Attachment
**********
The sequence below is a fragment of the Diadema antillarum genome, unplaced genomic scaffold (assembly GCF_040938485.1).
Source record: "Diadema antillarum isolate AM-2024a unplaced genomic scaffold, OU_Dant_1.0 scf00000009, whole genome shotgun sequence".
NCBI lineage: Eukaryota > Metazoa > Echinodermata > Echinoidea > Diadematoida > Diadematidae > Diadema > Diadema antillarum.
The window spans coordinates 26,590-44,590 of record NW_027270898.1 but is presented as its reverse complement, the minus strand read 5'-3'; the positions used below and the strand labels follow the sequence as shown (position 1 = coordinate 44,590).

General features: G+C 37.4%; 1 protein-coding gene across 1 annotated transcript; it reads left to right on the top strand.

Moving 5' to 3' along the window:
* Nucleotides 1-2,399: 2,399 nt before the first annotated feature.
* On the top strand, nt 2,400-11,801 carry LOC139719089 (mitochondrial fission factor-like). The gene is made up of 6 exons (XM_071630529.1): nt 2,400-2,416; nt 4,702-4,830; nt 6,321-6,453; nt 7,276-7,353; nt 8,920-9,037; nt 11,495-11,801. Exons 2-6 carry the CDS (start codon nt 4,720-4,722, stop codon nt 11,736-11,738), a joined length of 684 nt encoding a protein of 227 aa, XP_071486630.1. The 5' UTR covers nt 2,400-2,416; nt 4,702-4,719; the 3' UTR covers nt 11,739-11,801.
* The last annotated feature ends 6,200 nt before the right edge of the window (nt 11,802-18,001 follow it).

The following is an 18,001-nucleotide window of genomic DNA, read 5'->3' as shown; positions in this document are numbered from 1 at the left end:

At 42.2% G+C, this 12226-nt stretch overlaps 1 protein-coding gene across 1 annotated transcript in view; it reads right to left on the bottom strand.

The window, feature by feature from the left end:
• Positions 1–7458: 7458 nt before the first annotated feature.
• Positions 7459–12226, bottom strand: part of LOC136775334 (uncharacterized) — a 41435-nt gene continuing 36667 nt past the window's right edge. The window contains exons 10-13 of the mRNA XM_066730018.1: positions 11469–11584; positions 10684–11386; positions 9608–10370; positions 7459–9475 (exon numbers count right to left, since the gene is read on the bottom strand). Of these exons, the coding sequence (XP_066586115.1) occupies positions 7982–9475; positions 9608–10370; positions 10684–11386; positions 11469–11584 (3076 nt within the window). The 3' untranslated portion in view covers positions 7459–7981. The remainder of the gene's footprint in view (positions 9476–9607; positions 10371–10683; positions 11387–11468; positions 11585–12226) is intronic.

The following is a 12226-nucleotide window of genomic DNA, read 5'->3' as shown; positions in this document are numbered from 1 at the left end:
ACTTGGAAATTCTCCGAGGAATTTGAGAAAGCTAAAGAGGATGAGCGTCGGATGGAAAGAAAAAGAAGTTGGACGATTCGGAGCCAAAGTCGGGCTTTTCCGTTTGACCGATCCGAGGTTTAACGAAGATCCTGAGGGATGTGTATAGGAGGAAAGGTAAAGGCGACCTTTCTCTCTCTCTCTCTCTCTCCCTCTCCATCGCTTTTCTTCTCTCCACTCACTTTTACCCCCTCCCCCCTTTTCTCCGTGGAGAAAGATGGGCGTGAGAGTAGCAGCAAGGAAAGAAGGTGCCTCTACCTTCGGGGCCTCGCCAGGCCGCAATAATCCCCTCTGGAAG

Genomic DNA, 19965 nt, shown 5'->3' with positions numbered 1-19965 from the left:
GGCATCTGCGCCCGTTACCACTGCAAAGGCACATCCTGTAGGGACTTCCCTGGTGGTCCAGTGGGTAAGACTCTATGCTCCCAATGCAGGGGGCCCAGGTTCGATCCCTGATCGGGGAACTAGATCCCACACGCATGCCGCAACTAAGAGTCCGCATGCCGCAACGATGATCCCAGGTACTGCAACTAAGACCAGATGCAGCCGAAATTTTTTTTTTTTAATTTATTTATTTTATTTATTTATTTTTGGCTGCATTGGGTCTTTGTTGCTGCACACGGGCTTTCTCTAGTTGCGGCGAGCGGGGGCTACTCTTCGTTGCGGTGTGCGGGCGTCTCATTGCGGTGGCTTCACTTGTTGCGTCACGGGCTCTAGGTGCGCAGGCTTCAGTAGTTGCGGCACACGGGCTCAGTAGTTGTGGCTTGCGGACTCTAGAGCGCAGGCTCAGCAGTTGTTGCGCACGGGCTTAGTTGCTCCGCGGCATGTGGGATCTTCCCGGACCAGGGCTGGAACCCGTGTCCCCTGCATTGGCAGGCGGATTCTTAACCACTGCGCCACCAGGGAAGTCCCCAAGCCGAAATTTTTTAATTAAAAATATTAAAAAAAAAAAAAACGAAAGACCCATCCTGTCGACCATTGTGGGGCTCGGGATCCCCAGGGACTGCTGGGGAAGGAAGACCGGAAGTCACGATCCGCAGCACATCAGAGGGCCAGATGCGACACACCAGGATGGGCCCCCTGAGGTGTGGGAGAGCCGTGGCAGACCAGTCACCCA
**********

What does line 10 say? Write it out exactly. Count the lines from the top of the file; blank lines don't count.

The following is an 18,001-nucleotide window of genomic DNA, read 5'->3' as shown; positions in this document are numbered from 1 at the left end: